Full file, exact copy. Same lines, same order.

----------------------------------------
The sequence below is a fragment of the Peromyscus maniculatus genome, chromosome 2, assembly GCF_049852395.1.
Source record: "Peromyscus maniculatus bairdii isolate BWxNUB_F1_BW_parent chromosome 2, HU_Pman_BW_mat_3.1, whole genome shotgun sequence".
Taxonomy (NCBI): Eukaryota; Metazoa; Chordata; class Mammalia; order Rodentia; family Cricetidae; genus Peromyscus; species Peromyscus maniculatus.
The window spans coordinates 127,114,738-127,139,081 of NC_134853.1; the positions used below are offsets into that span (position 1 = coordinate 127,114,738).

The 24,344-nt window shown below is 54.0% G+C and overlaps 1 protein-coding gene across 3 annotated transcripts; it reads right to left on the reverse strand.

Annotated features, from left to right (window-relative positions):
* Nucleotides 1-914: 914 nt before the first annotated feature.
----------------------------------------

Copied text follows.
The sequence below is a fragment of the Peromyscus maniculatus genome, chromosome 2, assembly GCF_049852395.1.
Source record: "Peromyscus maniculatus bairdii isolate BWxNUB_F1_BW_parent chromosome 2, HU_Pman_BW_mat_3.1, whole genome shotgun sequence".
Taxonomy (NCBI): Eukaryota; Metazoa; Chordata; class Mammalia; order Rodentia; family Cricetidae; genus Peromyscus; species Peromyscus maniculatus.
The window spans coordinates 127,114,738-127,139,081 of NC_134853.1; the positions used below are offsets into that span (position 1 = coordinate 127,114,738).

The 24,344-nt window shown below is 54.0% G+C and overlaps 1 protein-coding gene across 3 annotated transcripts; it reads right to left on the reverse strand.

Annotated features, from left to right (window-relative positions):
* Nucleotides 1-914: 914 nt before the first annotated feature.